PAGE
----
The Joint Select Committee on Deficit Reduction — also known as the supercommittee — created by Congress this summer has just seven weeks to agree on a plan reducing projected deficits by more than a trillion dollars.
If that panel of six Democrats and six Republicans deadlocks, or if Congress rejects its work, by law automatic across-the-board budget cuts — half of them from defense spending — will be triggered. Already, talk is growing of undoing that trigger.
It would take at least seven of the supercommittee's politically divided members to approve any plan they come up with.
"A successful final product from this committee will not be one that any one of us would have written on our own — it will have to include compromises on all sides," said Democratic co-chairman Sen. Patty Murray of Washington at the supercommittee's first meeting last month.
Republicans in particular have insisted that anything less than a politically viable deficit reduction plan from the supercommittee by its Thanksgiving eve deadline would be unacceptable.
"Failure is not an option; the committee is structured to succeed," said Senate GOP leader Mitch McConnell the week the panel began its work.
But success is looking increasingly elusive. Speaker of the House John Boehner last month ruled out the increased tax revenues Democrats say have to be part of a plan to shrink deficits.
"Now tax increases, I think, are off the table," Boehner said. "And I don't think they're a viable option for the joint committee."
Rather than taxing the wealthy more, as Democrats would do, Republicans want only to cut spending, especially on big entitlement programs such as Medicare and Medicaid. So two weeks ago, President Obama drew his own line in the sand.
"I will not support any plan that puts all the burden for closing our deficit on ordinary Americans," Obama said. "And I will veto any bill that changes benefits for those who rely on Medicare but does not raise serious revenues by asking the wealthiest Americans or biggest corporations to pay their fair share."
What Would An Agreement Look Like?
The gulf between what the president and the speaker of the House consider an acceptable deficit reduction plan is stoking pessimism about the supercommittee's prospects.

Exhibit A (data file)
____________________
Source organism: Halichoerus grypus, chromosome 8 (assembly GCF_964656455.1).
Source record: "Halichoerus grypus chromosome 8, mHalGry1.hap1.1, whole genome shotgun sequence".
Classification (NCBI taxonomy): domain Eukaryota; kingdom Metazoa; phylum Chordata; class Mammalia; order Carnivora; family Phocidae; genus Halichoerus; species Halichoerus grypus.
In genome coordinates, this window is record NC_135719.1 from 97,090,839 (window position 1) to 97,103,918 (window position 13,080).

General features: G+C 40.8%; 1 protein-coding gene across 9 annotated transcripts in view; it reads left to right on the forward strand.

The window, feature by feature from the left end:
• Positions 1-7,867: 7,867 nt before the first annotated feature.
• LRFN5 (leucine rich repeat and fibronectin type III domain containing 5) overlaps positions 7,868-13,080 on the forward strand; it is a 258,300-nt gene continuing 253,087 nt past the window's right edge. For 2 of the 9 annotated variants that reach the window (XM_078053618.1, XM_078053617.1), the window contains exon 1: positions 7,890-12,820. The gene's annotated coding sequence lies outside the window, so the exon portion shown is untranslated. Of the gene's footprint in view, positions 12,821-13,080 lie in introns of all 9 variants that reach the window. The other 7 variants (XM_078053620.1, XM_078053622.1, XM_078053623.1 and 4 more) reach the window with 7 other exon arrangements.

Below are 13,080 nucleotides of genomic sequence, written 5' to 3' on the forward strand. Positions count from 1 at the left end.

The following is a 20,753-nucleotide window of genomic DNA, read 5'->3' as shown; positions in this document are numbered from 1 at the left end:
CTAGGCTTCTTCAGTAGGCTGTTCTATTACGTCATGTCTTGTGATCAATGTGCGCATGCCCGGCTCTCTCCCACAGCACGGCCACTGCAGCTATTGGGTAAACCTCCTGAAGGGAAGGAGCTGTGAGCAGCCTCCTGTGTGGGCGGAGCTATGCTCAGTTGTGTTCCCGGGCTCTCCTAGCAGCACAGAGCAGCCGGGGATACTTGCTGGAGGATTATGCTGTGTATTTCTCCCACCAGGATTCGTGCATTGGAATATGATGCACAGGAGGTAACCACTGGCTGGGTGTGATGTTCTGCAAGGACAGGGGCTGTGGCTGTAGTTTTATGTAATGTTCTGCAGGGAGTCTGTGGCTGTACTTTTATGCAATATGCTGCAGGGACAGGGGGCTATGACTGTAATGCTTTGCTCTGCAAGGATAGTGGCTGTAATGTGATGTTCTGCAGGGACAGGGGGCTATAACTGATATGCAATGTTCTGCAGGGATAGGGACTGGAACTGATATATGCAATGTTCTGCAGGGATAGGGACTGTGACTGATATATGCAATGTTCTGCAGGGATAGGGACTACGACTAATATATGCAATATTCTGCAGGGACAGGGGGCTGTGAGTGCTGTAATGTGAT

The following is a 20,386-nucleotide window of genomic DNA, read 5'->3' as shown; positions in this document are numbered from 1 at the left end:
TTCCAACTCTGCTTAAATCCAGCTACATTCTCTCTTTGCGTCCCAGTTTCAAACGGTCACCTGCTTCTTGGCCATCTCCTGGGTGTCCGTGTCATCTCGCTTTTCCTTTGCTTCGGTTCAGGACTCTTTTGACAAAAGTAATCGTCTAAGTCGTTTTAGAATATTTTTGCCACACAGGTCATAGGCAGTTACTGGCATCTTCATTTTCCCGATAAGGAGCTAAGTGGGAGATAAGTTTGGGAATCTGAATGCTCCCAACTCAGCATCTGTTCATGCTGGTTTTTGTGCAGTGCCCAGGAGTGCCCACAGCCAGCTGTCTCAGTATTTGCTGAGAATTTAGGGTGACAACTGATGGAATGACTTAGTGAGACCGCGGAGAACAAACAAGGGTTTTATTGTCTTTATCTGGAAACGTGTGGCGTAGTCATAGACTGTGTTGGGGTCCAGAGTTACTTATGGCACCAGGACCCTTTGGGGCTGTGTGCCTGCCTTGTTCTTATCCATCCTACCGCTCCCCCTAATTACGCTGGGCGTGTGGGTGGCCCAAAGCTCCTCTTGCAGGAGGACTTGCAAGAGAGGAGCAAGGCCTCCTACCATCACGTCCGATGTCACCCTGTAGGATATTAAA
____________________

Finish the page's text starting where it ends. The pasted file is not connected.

"I think it's quite unlikely that they will reach any kind of agreement," said Scott Lilly, a budget expert at the Center for American Progress, a Democratic-leaning Washington think tank.
Despite Lilly's doubts about the supercommittee's success, he does not believe Congress would accept the automatic spending cuts that would be triggered should the panel fail to agree on a plan. Lilly calls the trigger a paper tiger.
"I think that more and more people on the supercommittee and across the country are going to begin to realize that, and that won't help the supercommittee arrive at a conclusion. But I think it's reality," he said.
Congress agreed to that budget-slashing trigger back in early August as part of the deal to raise the debt ceiling. Even at the time, No. 2 Senate Republican Jon Kyl of Arizona declared that the cuts in defense spending would be too much, saying the White House miscalculated.
"It is so draconian that it will not work. Even this president could not implement it," Kyl said.
Kyl now sits on the supercommittee, and his fellow Arizona Republican, Sen. John McCain, plans to block any automatic defense cuts resulting from a failure to agree on a plan.
"It's all hypothetical, but if a trigger were in effect, you would see an immediate action on the floor of both houses by those of us who are not ready to see the dismantling of our defense establishment," McCain said.
If across-the-board spending cuts were triggered, they would be spread out over a decade and not even begin until January 2013. That would leave lawmakers plenty of time to undo this consequence for inaction that is now written into law, according to GOP strategist and former top Republican aide Ron Bonjean.
"It sounds great at the time when you make a deal, like on the debt [ceiling]," Bonjean said. "But when it actually comes down the pike, and if Congress has something to do about it, they may be [like] Lucy trying to take the football away from Charlie Brown."
And the less Congress believes such a spending cut trigger would really be carried out, the less reason the supercommittee has to reach a deal.
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